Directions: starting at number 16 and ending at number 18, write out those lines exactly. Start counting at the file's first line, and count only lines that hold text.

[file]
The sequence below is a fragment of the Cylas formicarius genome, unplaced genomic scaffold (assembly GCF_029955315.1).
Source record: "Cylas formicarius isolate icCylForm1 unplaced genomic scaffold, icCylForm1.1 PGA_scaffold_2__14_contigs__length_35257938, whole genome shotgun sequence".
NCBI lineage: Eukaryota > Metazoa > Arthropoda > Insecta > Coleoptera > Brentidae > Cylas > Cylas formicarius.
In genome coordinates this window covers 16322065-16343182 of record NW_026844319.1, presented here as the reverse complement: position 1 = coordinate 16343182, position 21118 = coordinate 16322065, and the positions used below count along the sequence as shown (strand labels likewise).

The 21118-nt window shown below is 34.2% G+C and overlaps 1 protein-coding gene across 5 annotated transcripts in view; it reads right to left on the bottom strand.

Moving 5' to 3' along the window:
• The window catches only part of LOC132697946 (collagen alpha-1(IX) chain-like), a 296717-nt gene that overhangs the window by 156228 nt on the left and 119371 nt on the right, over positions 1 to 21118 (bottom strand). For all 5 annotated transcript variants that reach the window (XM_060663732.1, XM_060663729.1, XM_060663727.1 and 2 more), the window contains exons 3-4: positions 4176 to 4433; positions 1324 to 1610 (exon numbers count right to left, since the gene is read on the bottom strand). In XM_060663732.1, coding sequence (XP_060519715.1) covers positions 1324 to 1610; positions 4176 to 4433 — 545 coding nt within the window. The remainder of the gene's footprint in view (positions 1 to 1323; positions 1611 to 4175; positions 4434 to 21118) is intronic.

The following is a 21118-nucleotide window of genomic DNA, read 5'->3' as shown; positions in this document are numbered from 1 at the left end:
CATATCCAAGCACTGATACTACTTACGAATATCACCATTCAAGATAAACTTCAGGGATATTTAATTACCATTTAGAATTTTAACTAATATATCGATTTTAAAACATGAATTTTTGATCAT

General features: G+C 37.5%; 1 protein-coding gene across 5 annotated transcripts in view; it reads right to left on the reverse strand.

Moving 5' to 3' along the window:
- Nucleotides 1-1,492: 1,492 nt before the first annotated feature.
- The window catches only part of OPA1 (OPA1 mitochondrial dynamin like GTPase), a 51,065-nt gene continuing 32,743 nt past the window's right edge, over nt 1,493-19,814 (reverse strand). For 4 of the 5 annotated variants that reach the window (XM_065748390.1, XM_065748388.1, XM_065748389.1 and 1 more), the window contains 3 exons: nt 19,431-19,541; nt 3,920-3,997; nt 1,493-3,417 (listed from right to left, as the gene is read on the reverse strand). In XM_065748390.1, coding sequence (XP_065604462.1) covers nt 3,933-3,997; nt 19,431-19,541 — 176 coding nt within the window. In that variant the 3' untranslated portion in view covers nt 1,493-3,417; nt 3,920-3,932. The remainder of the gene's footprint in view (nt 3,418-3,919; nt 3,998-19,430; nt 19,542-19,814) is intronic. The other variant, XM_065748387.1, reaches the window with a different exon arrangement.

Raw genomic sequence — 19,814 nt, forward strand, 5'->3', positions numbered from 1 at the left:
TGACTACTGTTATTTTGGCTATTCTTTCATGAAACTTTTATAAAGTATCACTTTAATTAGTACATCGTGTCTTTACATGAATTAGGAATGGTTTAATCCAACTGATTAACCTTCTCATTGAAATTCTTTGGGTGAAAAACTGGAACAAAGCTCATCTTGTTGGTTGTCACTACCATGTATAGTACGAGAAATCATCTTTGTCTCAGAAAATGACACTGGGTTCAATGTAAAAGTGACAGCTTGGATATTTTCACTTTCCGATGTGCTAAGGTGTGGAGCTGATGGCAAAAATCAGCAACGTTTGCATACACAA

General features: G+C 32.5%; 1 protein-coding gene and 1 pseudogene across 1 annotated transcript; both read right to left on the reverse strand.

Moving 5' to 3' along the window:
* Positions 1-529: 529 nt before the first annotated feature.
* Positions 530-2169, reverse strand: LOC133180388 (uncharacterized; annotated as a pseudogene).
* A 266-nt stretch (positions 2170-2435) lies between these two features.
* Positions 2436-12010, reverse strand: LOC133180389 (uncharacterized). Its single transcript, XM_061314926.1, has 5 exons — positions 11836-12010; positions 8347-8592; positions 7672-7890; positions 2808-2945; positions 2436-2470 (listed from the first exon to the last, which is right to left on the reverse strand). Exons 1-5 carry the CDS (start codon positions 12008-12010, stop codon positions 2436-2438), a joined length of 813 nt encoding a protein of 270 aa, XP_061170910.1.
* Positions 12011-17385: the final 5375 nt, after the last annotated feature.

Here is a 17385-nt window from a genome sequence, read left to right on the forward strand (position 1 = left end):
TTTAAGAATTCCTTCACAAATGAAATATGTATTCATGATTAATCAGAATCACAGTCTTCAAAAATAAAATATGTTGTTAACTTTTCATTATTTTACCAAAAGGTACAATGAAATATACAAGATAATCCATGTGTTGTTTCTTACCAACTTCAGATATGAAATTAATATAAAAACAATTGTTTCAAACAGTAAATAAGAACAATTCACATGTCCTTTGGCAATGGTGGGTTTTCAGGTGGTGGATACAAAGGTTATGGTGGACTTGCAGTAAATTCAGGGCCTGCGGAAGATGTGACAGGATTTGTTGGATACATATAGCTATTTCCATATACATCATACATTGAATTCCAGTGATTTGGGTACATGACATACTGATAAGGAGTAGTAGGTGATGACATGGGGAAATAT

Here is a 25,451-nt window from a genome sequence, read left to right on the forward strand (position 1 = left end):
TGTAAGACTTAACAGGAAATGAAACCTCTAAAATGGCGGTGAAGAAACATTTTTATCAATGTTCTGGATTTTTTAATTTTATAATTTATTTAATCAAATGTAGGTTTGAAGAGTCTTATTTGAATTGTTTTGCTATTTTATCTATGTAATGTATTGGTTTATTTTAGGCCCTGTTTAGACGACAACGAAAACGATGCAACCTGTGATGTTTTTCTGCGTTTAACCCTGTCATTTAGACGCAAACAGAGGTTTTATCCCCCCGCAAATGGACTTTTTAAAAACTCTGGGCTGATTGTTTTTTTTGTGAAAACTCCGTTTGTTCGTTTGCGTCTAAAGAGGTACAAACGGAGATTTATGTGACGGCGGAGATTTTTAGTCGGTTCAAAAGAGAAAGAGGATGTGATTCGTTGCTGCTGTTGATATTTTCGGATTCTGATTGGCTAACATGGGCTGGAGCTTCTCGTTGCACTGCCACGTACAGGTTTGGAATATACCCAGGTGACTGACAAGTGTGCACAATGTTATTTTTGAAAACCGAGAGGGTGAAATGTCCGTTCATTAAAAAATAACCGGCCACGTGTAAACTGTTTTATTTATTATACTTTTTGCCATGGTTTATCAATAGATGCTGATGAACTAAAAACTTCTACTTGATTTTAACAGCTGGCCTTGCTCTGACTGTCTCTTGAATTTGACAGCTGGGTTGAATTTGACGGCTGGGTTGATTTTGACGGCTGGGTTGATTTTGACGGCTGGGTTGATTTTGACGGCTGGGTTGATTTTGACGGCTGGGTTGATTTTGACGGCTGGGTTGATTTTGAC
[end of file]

General features: G+C 32.5%; 1 protein-coding gene and 1 pseudogene across 1 annotated transcript; both read right to left on the reverse strand.

Moving 5' to 3' along the window:
* Positions 1-529: 529 nt before the first annotated feature.